Incident Response, TDR

The past, present and future of Network Access Control

Protecting the average corporate network from attacks is incredibly complicated and expensive. By the mid 1990s, complex toolkits had been supplanted by pre-built firewall software packages and intrusion detection systems. As performance and usability requirements increased, software moved to hardware, and by 2000, the number of companies buying and deploying perimeter security skyrocketed.

Features were integrated, costs came down, and technologies improved; today you can buy a top-of-the-line, stateful-inspection firewall at the local home electronics store. So has security technology innovation stopped? Are there no longer any threats?

Year after year, the CSI/FBI Computer Crime Survey shows that organizations experience roughly equal numbers of external and internal attacks. Yet the makers of early network security products largely ignored threats from the inside because there were no easy, product-based solutions. Instead, they targeted the boundary between the corporate LAN and the internet – because they could build products to do that, and because this was the most obvious point at which to defend against attacks from the outside. Now, thanks to distributed internet connectivity, VPNs, wireless technology, network-connected PDAs, and extranets, most large enterprise networks no longer have borders. While this increase in connectivity is great for employee productivity, it is a security nightmare.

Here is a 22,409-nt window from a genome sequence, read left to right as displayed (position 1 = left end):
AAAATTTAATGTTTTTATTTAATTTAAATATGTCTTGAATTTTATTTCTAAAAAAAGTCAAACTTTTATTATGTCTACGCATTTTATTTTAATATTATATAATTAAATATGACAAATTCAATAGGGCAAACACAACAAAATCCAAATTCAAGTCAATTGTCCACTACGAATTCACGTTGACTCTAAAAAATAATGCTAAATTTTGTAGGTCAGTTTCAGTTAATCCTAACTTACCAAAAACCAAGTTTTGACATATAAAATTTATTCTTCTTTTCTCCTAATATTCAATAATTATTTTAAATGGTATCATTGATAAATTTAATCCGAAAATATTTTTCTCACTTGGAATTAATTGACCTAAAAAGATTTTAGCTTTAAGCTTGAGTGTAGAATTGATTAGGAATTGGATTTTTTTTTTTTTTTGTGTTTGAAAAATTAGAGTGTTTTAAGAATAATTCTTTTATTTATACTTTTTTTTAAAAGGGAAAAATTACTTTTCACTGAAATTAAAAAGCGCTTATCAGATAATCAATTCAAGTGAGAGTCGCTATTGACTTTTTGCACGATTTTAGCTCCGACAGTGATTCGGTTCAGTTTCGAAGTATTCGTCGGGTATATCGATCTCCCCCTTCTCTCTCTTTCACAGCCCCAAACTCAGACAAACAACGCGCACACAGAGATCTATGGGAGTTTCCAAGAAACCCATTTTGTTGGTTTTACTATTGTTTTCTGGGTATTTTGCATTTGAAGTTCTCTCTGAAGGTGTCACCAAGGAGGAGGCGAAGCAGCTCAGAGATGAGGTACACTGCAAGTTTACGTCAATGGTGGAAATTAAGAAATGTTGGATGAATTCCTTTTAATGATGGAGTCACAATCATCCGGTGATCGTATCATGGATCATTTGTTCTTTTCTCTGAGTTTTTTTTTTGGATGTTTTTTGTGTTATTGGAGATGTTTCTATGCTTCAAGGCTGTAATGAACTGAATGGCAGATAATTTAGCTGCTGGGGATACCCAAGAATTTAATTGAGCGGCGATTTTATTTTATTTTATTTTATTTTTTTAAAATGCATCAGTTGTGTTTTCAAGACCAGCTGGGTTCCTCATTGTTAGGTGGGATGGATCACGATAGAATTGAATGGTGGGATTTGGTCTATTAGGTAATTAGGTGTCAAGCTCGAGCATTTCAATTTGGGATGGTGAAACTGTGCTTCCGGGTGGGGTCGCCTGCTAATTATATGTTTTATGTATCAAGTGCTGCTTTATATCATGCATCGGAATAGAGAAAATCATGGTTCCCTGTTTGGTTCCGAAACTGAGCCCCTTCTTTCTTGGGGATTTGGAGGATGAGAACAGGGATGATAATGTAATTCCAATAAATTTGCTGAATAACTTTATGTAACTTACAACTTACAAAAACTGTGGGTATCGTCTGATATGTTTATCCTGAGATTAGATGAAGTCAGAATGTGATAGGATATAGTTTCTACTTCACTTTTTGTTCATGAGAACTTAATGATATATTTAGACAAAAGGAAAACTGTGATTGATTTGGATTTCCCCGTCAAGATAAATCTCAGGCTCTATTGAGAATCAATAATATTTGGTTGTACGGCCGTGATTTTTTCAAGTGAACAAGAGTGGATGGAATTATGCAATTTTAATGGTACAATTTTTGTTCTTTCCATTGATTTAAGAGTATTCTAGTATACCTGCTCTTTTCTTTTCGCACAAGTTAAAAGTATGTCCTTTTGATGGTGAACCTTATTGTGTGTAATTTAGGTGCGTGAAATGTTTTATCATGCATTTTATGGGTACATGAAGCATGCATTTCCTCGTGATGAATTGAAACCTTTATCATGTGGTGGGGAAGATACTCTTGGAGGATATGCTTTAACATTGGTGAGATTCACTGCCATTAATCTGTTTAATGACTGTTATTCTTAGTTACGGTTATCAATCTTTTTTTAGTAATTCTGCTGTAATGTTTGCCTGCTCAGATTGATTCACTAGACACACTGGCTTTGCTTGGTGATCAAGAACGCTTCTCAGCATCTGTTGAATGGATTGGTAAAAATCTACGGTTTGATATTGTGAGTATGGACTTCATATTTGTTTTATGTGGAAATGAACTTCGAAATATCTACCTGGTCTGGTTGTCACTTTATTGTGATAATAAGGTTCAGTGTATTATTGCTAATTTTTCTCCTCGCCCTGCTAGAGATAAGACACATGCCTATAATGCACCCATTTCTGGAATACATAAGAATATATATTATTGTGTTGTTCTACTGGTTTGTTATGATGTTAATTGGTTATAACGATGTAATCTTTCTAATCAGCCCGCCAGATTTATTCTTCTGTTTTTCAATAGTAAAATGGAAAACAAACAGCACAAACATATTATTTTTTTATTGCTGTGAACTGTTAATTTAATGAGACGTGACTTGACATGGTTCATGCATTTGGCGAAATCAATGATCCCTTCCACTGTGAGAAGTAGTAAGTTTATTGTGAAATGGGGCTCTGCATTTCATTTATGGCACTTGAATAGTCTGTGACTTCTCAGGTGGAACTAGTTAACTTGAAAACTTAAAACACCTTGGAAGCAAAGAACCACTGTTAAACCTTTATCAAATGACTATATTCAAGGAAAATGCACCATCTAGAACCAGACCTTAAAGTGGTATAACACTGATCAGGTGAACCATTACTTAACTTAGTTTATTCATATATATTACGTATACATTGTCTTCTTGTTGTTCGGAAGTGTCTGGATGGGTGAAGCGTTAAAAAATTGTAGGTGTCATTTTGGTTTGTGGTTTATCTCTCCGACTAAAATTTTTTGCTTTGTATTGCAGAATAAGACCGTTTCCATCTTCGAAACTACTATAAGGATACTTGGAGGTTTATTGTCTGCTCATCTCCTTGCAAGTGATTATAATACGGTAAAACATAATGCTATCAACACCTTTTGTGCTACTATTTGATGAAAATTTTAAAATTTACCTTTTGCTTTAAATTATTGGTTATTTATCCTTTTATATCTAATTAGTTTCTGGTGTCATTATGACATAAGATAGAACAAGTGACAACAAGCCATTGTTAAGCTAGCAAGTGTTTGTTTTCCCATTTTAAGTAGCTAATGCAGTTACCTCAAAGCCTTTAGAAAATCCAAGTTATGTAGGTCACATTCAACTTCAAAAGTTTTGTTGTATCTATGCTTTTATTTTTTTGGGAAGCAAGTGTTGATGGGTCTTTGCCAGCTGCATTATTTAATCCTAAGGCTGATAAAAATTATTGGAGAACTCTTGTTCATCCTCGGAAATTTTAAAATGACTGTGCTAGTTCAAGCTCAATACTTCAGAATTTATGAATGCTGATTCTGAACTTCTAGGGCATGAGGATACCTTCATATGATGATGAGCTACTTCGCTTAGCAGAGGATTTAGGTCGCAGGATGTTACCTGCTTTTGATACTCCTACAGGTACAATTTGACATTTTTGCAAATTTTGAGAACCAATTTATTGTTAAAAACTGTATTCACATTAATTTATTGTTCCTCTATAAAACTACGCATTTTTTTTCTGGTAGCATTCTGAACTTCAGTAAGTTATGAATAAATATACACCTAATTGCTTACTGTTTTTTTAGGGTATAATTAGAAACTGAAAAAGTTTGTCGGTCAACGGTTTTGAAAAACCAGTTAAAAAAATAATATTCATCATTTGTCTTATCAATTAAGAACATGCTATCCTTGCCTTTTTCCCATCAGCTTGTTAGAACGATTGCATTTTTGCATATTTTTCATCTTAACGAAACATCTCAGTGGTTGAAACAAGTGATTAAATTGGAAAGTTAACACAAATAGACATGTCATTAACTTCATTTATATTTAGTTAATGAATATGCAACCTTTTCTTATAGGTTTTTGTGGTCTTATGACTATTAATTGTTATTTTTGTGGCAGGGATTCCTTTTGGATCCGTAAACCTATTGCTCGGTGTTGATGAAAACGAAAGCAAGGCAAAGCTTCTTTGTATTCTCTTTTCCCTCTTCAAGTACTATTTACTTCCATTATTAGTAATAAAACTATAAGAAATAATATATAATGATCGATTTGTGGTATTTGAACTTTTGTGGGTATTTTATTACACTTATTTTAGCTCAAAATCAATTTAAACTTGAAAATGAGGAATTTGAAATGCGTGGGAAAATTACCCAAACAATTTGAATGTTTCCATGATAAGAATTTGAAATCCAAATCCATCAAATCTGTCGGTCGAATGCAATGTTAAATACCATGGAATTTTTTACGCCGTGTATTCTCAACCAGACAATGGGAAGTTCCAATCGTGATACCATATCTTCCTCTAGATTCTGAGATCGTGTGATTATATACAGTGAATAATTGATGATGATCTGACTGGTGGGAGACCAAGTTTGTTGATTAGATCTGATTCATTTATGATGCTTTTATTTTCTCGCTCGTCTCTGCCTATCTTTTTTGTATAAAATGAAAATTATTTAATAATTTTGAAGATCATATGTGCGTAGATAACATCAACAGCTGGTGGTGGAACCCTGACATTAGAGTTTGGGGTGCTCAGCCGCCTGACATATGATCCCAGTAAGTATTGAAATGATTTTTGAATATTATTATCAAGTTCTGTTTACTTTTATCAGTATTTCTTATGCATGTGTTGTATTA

On top of real security threats, IT shops at many organizations are increasingly challenged by the requirement to demonstrate compliance, for regulatory purposes, business license acquisition and renewal, business insurance, and a host of other reasons. Companies no longer just need to be secure to protect their assets and business – they also need to demonstrate that security on an ongoing basis to a third party or face stiff penalties.

Finally, every company connected to the internet faces the problem of lost revenue or productivity due to downtime associated with security threats; in our study The Costs of Network Security Attacks: North America 2007, we found that organizations lose an average of 0.5 percent to 2.5 percent of annual revenue due to security-related downtime. This threat is horizontal, as companies of all types and sizes are plagued by downtime associated with security attacks regardless of the value of their data or regulatory or compliance requirements.

The birth of NAC
Early attempts to solve the access control problem in the network did not fare very well (Directory Enabled Networking and COPS come to mind); enforcement technology was not in place yet, and all the vendors building solutions were in the network management space, so it was difficult to gain attention and build momentum for network-based access control.